New York

Haim Steinbach, western hills, 2011, plastic-laminated wood shelf, ceramic cookie jar, aluminum garbage can, wooden stacking toy, 41 x 21 1/2 x 62 1/4".

Haim Steinbach, western hills, 2011, plastic-laminated wood shelf, ceramic cookie jar, aluminum garbage can, wooden stacking toy, 41 x 21 1/2 x 62 1/4".

Haim Steinbach

Tanya Bonakdar Gallery

Haim Steinbach, western hills, 2011, plastic-laminated wood shelf, ceramic cookie jar, aluminum garbage can, wooden stacking toy, 41 x 21 1/2 x 62 1/4".

In an interview published in Artforum’s April 2003 issue, Haim Steinbach discussed what he saw as the ideal system for pricing what he made: “I devised a formula by which there would be a price for the work—plus the price of the objects. Let’s say a shelf has three cornflakes boxes and six ceramic ghosts on it. If the ceramic ghosts are $10 apiece, that’s $60; the boxes, at $2 each, would make $6, bringing the total of the objects to $66. So if the price of a given work is $12,000, that’s $12,066.”

The artist’s mode of reaching a price point is worth remarking on, because it lays the foundation for an ontological question. If, as Steinbach has it, the price of “the work” is distinct from that of “the objects” that largely comprise that work, just where, we might ask, does the art begin and end? More specifically, were one to subtract the (rather paltry, at least in value) objects from the work, what would be left, exactly? To this end, Steinbach’s method calls to mind the way Lacan breaks down the difficult concept of desire. Resorting to a kind of arithmetic, he states, “Desire is neither the appetite for satisfaction nor the demand for love, but the difference that results from the subtraction of the first from the second.” In other words, desire is a supplement, a thing left over, or, put differently, an effect irreducible to the very conditions that produced it.

During the 1980s, Steinbach was shoehorned over and over into discussions of commodity fetishism, simulation, and neo-geo abstraction; but many early critics, in celebrations and denunciations of his work alike, seemed to overlook a key element of what he actually does, which is to assemble groupings of things. These groupings are not, as he has pointed out, representations of objects but presentations of them, and in so being, they may conjure conversations regarding the readymade and its relationship to appropriation, say, or repetition via mass production, but such discussions are only tangential to the brute material fact of what’s actually there.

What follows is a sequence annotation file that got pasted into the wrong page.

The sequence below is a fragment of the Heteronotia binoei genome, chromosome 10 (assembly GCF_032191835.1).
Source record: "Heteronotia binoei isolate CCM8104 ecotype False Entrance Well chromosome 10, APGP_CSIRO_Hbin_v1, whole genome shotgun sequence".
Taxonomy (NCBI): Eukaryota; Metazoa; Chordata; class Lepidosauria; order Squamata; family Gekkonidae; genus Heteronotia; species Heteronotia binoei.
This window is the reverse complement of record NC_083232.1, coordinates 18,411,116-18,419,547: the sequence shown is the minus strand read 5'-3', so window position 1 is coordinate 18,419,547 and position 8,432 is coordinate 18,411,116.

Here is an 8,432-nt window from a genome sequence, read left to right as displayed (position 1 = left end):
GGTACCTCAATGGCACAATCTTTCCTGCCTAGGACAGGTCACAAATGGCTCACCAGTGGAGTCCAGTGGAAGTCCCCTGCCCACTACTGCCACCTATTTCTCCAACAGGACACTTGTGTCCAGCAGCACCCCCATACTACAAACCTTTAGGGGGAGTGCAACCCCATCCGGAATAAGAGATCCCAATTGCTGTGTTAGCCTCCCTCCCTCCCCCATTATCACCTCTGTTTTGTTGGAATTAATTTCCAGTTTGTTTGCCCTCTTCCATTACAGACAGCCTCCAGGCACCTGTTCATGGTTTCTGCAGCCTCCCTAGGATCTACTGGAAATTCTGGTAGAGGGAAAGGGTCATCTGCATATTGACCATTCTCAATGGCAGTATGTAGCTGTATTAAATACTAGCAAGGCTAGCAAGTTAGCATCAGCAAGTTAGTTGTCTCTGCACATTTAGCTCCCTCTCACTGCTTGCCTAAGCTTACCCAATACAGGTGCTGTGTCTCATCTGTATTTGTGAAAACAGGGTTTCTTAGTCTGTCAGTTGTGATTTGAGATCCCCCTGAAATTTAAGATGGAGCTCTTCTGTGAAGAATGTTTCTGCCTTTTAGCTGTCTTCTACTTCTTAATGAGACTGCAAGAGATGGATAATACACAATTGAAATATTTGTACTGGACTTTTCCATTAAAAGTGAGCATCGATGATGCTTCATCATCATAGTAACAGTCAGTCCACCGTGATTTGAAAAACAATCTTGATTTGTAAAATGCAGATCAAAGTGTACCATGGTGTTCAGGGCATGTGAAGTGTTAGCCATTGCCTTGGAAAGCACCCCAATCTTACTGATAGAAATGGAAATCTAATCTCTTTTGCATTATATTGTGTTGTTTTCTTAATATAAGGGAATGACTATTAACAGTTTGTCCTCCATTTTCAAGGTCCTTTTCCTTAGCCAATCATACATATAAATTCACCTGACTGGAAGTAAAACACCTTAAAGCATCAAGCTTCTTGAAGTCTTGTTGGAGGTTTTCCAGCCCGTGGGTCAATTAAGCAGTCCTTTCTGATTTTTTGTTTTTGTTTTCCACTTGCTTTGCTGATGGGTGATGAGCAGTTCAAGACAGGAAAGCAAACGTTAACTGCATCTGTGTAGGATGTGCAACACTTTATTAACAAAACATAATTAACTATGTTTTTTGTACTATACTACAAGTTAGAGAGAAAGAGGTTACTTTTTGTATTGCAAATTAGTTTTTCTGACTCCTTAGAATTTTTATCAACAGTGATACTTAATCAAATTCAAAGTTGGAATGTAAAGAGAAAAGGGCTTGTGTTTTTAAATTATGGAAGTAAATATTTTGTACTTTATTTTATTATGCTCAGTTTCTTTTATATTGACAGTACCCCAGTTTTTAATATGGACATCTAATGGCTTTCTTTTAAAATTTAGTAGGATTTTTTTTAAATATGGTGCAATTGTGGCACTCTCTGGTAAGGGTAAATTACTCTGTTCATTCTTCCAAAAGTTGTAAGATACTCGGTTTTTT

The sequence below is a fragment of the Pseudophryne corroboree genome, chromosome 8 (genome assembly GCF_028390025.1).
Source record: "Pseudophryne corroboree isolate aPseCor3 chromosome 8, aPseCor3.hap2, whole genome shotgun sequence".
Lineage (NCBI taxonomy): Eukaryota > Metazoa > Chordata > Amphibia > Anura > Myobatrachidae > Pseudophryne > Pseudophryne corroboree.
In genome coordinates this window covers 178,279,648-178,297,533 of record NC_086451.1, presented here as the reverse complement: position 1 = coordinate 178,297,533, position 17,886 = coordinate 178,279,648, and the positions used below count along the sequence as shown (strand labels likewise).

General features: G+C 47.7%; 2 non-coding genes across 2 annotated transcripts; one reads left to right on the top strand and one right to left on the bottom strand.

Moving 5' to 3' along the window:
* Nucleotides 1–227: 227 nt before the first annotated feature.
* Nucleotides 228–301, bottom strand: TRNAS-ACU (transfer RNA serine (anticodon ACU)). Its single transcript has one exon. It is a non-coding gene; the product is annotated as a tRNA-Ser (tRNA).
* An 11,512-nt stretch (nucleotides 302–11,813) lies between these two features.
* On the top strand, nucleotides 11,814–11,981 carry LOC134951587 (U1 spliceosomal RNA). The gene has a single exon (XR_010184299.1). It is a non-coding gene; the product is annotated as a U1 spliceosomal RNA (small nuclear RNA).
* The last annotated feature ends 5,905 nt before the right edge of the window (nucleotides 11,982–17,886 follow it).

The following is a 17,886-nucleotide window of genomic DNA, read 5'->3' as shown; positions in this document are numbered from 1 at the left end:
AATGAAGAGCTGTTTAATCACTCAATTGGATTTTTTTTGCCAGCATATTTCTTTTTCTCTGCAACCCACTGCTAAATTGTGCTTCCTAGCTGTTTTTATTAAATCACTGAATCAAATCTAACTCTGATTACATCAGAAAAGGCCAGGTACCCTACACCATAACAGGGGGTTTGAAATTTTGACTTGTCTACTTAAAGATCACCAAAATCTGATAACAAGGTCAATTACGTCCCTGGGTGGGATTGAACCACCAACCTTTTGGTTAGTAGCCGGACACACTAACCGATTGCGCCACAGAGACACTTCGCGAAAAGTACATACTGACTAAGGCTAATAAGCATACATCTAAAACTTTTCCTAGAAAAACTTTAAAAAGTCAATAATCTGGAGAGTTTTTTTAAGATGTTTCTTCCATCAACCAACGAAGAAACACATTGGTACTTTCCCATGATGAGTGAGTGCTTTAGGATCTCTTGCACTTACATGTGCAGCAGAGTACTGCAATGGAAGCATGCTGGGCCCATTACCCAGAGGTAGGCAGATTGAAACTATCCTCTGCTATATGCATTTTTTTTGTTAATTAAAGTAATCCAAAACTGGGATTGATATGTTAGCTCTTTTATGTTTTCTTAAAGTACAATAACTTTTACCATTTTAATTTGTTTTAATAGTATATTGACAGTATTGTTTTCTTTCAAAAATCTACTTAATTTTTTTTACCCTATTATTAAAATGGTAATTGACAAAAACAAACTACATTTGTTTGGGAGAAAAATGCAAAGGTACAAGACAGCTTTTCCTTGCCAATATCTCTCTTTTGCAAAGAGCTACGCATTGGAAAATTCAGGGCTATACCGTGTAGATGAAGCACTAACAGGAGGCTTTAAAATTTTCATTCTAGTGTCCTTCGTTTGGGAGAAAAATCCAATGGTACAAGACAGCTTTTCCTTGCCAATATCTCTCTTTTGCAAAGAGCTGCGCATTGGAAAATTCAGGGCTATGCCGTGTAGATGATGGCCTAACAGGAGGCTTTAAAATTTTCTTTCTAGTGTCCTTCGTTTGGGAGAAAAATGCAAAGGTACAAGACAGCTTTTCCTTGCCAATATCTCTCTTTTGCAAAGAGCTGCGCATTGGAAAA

Steinbach’s first exhibition for Tanya Bonakdar Gallery included text works and installations, as well as six of his now signature groupings of objects on laminated wedge-shaped shelves, including, among others, one with a handmade Mr. Peanut figure alongside a Kong rubber chew toy (the two objects’ bulbous bodies rhyming); another featuring a folksy mermaid statue alongside two bright-green frog-shaped containers and another black chew toy; and a third with a small metal garbage can, a squat cartoon-sheriff cookie jar, and a brightly colored child’s stacking toy. That these configurations have the feel of visual puns—with the black chew toy, so weirdly lewd, but also just a chew toy, tenaciously reappearing—doesn’t take away from their unexpected poetics.

If desire is what Steinbach’s work produces, it arrives with blunt, unexpected force. That might be because our drive to acquire and organize things is, in part, a conduit through which we understand ourselves. Less a comment on capitalism than an investigation of the production of the self, Steinbach’s work acknowledges the fragility of subjecthood—that our funny, fragile egos are bound up in the unexpectedly rich terrain of the knickknacks and bric-a-brac we collect and covet. In a multipart work reminiscent of his installations from the late ’70s and early ’80s, a small print hung on found wallpaper read: “I went looking for peaches and came back with a pair.” The equation, though fatally flawed, produces a remainder.

Johanna Burton